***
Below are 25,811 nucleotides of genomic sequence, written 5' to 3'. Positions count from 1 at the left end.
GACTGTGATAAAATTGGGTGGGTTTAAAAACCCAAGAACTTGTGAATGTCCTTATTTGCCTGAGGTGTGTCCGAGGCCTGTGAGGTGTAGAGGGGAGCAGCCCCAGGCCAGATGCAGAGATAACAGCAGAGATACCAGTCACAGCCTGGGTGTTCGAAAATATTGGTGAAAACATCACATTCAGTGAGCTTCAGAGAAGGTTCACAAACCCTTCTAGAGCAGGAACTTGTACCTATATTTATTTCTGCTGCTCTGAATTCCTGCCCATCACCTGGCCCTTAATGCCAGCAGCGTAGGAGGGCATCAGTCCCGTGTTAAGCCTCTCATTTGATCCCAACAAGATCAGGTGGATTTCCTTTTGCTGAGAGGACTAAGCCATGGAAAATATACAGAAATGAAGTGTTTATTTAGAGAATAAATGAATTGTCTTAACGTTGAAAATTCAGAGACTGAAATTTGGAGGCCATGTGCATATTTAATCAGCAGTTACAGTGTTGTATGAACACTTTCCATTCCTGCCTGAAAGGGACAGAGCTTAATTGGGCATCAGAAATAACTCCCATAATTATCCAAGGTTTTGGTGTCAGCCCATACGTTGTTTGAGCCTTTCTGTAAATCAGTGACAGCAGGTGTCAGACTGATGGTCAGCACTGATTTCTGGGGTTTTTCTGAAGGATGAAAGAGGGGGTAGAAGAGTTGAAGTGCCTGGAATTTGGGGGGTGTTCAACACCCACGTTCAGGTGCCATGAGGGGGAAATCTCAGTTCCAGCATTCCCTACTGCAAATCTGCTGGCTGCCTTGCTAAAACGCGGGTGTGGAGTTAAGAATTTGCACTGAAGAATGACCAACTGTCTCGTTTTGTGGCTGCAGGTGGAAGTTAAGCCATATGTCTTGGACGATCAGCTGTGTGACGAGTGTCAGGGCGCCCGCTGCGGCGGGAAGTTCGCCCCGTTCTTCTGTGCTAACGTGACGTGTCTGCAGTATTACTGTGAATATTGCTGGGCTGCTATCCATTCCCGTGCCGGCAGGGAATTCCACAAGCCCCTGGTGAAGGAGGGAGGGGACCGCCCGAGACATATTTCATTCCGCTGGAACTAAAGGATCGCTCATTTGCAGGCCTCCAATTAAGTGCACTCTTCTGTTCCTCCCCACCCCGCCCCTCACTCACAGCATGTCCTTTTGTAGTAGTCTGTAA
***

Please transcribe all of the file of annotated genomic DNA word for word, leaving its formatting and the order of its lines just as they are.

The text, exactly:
Below are 25,811 nucleotides of genomic sequence, written 5' to 3'. Positions count from 1 at the left end.
GACTGTGATAAAATTGGGTGGGTTTAAAAACCCAAGAACTTGTGAATGTCCTTATTTGCCTGAGGTGTGTCCGAGGCCTGTGAGGTGTAGAGGGGAGCAGCCCCAGGCCAGATGCAGAGATAACAGCAGAGATACCAGTCACAGCCTGGGTGTTCGAAAATATTGGTGAAAACATCACATTCAGTGAGCTTCAGAGAAGGTTCACAAACCCTTCTAGAGCAGGAACTTGTACCTATATTTATTTCTGCTGCTCTGAATTCCTGCCCATCACCTGGCCCTTAATGCCAGCAGCGTAGGAGGGCATCAGTCCCGTGTTAAGCCTCTCATTTGATCCCAACAAGATCAGGTGGATTTCCTTTTGCTGAGAGGACTAAGCCATGGAAAATATACAGAAATGAAGTGTTTATTTAGAGAATAAATGAATTGTCTTAACGTTGAAAATTCAGAGACTGAAATTTGGAGGCCATGTGCATATTTAATCAGCAGTTACAGTGTTGTATGAACACTTTCCATTCCTGCCTGAAAGGGACAGAGCTTAATTGGGCATCAGAAATAACTCCCATAATTATCCAAGGTTTTGGTGTCAGCCCATACGTTGTTTGAGCCTTTCTGTAAATCAGTGACAGCAGGTGTCAGACTGATGGTCAGCACTGATTTCTGGGGTTTTTCTGAAGGATGAAAGAGGGGGTAGAAGAGTTGAAGTGCCTGGAATTTGGGGGGTGTTCAACACCCACGTTCAGGTGCCATGAGGGGGAAATCTCAGTTCCAGCATTCCCTACTGCAAATCTGCTGGCTGCCTTGCTAAAACGCGGGTGTGGAGTTAAGAATTTGCACTGAAGAATGACCAACTGTCTCGTTTTGTGGCTGCAGGTGGAAGTTAAGCCATATGTCTTGGACGATCAGCTGTGTGACGAGTGTCAGGGCGCCCGCTGCGGCGGGAAGTTCGCCCCGTTCTTCTGTGCTAACGTGACGTGTCTGCAGTATTACTGTGAATATTGCTGGGCTGCTATCCATTCCCGTGCCGGCAGGGAATTCCACAAGCCCCTGGTGAAGGAGGGAGGGGACCGCCCGAGACATATTTCATTCCGCTGGAACTAAAGGATCGCTCATTTGCAGGCCTCCAATTAAGTGCACTCTTCTGTTCCTCCCCACCCCGCCCCTCACTCACAGCATGTCCTTTTGTAGTAGTCTGTAA